Engineered wetlands are a natural wastewater treatment option that is gaining popularity as an effective approach for communities. What makes engineered wetlands different from other treatment processes is that they use vegetation as part of the treatment process and require minimal energy input. The application of engineered wetlands can result in substantial operations and maintenance cost savings, especially for systems that have to operate over long periods of time.
The engineered aspect of this technology is the application of enhancements that introduce process control to the operation of the wetland, such as Forced Bed Aeration, a patented approach created by Jacques Whitford NAWE, Inc. Wetland treatment systems use natural biological processes to break down the organics in human waste through bacterial action. The process is enhanced when sufficient air (oxygen) is provided to the bacteria. Enhanced bacterial action provides a more robust treatment system for domestic wastewater and the more recalcitrant, difficult-to-degrade synthetic compounds.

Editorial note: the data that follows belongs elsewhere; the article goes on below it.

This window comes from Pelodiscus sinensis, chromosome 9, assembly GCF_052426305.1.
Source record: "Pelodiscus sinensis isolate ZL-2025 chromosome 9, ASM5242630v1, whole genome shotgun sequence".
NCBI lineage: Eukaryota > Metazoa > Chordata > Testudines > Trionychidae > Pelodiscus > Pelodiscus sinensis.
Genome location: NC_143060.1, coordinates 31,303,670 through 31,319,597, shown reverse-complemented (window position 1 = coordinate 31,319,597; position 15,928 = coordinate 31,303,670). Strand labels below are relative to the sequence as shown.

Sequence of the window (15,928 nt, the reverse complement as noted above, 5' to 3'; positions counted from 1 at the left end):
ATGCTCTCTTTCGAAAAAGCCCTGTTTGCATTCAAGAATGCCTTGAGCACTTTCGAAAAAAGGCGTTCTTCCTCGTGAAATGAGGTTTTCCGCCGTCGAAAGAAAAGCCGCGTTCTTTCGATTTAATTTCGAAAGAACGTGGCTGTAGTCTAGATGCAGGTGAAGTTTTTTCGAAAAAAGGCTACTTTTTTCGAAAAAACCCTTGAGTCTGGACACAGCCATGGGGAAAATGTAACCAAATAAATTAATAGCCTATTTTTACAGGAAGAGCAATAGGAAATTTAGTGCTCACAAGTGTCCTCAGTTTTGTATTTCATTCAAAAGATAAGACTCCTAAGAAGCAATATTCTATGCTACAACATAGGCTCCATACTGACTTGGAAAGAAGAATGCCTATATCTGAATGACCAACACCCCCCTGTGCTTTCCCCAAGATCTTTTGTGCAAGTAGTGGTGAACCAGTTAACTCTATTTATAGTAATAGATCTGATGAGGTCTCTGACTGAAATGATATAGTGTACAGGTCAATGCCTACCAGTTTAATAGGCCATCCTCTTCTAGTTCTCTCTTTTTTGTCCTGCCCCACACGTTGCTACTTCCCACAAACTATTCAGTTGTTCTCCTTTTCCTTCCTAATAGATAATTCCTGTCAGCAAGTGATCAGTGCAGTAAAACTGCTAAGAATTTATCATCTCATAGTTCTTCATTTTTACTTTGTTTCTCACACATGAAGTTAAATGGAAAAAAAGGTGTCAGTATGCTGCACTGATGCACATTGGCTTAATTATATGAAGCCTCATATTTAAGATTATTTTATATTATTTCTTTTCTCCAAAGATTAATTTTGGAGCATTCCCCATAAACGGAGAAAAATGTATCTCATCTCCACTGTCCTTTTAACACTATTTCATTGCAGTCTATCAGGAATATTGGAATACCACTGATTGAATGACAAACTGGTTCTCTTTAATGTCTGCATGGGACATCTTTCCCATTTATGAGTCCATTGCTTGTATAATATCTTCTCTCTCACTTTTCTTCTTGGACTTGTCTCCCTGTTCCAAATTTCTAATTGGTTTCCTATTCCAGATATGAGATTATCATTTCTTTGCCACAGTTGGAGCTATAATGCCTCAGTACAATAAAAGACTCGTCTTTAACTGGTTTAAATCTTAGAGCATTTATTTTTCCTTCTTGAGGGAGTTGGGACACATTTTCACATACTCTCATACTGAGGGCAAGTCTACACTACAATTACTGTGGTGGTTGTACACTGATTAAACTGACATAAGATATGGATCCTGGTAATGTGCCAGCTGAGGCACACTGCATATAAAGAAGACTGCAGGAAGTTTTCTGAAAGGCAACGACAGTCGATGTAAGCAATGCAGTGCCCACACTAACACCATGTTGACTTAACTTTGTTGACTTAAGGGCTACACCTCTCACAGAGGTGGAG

Engineered wetlands take up less land than their predecessor, constructed wetlands. Most sites can accommodate the engineered wetland treatment option. Sites with little or no open space component may not be suitable for engineered wetlands and onsite disposal.
Even in rural areas, creating communities that have a nucleus of space and life in close proximity to clustered commercial services is a cost effective, psychologically appealing, and eco-friendly approach. Decentralized wastewater treatment can be a viable option that allows for this type of development.